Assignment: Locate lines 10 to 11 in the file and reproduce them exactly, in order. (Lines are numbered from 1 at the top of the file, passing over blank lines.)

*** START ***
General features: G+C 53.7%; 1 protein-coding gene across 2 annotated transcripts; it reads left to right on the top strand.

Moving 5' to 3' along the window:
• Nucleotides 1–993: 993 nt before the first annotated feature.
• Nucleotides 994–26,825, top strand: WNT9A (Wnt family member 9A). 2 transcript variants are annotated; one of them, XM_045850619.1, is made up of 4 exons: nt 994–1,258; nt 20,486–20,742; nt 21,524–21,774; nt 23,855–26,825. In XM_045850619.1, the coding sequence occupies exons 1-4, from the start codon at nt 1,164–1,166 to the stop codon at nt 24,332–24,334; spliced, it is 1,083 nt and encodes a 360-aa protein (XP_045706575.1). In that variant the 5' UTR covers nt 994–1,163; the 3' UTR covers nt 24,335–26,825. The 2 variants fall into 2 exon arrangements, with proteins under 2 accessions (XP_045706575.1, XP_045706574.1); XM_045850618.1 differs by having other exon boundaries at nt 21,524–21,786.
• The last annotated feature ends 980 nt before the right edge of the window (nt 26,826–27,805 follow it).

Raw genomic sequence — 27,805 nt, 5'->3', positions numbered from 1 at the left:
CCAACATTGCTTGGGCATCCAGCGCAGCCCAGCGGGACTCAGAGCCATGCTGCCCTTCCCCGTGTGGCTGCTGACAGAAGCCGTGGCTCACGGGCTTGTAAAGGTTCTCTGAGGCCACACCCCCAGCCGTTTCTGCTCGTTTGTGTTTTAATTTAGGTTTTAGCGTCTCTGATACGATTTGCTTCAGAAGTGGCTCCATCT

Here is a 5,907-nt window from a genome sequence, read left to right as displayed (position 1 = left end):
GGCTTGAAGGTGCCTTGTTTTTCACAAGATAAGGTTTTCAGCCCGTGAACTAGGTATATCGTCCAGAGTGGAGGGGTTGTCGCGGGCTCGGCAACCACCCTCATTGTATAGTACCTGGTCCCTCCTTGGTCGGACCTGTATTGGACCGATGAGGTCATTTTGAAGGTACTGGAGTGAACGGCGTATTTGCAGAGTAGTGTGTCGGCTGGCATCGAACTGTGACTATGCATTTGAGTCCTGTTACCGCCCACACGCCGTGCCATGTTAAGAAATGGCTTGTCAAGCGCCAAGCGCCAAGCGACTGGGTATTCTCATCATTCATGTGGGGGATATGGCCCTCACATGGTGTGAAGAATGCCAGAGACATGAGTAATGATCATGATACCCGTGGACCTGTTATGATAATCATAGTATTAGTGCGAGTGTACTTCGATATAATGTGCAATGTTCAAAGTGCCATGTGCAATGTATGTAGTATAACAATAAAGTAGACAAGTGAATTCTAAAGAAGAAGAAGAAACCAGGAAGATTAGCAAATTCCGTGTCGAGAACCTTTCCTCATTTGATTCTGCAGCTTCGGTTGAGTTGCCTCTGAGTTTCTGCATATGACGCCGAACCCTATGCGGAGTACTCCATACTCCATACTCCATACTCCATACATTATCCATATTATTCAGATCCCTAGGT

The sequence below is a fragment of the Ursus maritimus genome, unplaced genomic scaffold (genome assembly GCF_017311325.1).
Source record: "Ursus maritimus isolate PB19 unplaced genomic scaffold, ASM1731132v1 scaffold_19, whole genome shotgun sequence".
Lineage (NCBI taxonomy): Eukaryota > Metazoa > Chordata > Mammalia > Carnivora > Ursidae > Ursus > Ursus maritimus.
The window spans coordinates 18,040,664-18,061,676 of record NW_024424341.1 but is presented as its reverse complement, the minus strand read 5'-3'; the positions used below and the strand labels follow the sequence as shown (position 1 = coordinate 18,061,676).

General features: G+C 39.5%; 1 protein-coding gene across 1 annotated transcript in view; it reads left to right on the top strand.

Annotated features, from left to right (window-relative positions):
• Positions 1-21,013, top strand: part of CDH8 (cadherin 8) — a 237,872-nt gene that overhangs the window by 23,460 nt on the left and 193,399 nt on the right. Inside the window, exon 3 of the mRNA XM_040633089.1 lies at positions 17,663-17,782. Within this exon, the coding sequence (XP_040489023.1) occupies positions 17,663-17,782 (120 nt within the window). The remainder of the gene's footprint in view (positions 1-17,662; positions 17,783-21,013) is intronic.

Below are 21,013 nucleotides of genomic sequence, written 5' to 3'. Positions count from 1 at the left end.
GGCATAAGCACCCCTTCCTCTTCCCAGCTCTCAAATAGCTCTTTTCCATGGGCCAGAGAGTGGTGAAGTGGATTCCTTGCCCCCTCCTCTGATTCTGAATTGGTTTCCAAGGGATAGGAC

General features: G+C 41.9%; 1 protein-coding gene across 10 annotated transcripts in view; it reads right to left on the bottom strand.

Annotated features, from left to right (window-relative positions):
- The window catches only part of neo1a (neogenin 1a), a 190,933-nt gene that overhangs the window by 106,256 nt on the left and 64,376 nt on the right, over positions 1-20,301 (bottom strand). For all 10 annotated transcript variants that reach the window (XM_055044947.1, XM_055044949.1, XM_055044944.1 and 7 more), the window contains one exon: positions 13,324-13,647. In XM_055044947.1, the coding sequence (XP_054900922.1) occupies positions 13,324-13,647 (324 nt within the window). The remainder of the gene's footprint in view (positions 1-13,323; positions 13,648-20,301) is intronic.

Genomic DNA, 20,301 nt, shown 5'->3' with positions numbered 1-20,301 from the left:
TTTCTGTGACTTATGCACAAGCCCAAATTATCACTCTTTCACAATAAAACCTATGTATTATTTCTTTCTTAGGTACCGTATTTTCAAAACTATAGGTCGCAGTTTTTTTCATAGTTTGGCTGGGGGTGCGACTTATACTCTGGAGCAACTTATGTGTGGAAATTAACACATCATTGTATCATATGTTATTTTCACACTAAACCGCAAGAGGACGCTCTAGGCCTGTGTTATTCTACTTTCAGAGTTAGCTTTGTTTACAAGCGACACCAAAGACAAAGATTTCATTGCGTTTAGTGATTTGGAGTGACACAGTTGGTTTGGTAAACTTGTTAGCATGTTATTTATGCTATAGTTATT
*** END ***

The sequence below is a fragment of the Ursus maritimus genome, unplaced genomic scaffold (genome assembly GCF_017311325.1).
Source record: "Ursus maritimus isolate PB19 unplaced genomic scaffold, ASM1731132v1 scaffold_19, whole genome shotgun sequence".